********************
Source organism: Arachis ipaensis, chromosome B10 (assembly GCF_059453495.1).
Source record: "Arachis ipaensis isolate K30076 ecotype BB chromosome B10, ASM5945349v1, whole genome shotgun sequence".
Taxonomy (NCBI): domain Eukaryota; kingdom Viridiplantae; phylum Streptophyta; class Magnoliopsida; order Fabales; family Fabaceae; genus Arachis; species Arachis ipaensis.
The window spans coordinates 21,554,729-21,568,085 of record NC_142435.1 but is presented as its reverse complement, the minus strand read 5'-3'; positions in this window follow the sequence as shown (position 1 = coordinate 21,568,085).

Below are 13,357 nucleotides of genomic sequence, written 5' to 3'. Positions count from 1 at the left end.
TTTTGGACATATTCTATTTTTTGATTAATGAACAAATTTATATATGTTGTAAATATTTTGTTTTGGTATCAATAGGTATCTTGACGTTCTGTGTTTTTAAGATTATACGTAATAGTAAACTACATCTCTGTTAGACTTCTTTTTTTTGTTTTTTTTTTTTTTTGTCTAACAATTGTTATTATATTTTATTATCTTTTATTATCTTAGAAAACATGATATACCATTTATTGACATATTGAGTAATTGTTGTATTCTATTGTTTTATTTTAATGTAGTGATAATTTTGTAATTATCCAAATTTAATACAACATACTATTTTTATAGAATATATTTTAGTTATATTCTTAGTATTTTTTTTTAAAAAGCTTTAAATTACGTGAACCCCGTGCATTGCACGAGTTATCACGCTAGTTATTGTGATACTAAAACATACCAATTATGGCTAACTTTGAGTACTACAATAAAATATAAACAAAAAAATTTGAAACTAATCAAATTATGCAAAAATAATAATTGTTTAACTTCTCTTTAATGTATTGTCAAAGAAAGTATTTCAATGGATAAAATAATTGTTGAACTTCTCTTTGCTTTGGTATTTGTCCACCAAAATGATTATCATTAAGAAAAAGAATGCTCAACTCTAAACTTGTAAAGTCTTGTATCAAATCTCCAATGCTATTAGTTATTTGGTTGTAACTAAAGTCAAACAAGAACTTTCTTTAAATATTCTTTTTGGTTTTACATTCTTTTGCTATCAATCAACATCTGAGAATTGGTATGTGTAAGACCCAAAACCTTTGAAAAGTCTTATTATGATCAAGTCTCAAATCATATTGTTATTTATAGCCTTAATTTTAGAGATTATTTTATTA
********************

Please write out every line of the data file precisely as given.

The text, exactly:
Source organism: Arachis ipaensis, chromosome B10 (assembly GCF_059453495.1).
Source record: "Arachis ipaensis isolate K30076 ecotype BB chromosome B10, ASM5945349v1, whole genome shotgun sequence".
Taxonomy (NCBI): domain Eukaryota; kingdom Viridiplantae; phylum Streptophyta; class Magnoliopsida; order Fabales; family Fabaceae; genus Arachis; species Arachis ipaensis.
The window spans coordinates 21,554,729-21,568,085 of record NC_142435.1 but is presented as its reverse complement, the minus strand read 5'-3'; positions in this window follow the sequence as shown (position 1 = coordinate 21,568,085).

Below are 13,357 nucleotides of genomic sequence, written 5' to 3'. Positions count from 1 at the left end.
TTTTGGACATATTCTATTTTTTGATTAATGAACAAATTTATATATGTTGTAAATATTTTGTTTTGGTATCAATAGGTATCTTGACGTTCTGTGTTTTTAAGATTATACGTAATAGTAAACTACATCTCTGTTAGACTTCTTTTTTTTGTTTTTTTTTTTTTTTGTCTAACAATTGTTATTATATTTTATTATCTTTTATTATCTTAGAAAACATGATATACCATTTATTGACATATTGAGTAATTGTTGTATTCTATTGTTTTATTTTAATGTAGTGATAATTTTGTAATTATCCAAATTTAATACAACATACTATTTTTATAGAATATATTTTAGTTATATTCTTAGTATTTTTTTTTAAAAAGCTTTAAATTACGTGAACCCCGTGCATTGCACGAGTTATCACGCTAGTTATTGTGATACTAAAACATACCAATTATGGCTAACTTTGAGTACTACAATAAAATATAAACAAAAAAATTTGAAACTAATCAAATTATGCAAAAATAATAATTGTTTAACTTCTCTTTAATGTATTGTCAAAGAAAGTATTTCAATGGATAAAATAATTGTTGAACTTCTCTTTGCTTTGGTATTTGTCCACCAAAATGATTATCATTAAGAAAAAGAATGCTCAACTCTAAACTTGTAAAGTCTTGTATCAAATCTCCAATGCTATTAGTTATTTGGTTGTAACTAAAGTCAAACAAGAACTTTCTTTAAATATTCTTTTTGGTTTTACATTCTTTTGCTATCAATCAACATCTGAGAATTGGTATGTGTAAGACCCAAAACCTTTGAAAAGTCTTATTATGATCAAGTCTCAAATCATATTGTTATTTATAGCCTTAATTTTAGAGATTATTTTATTA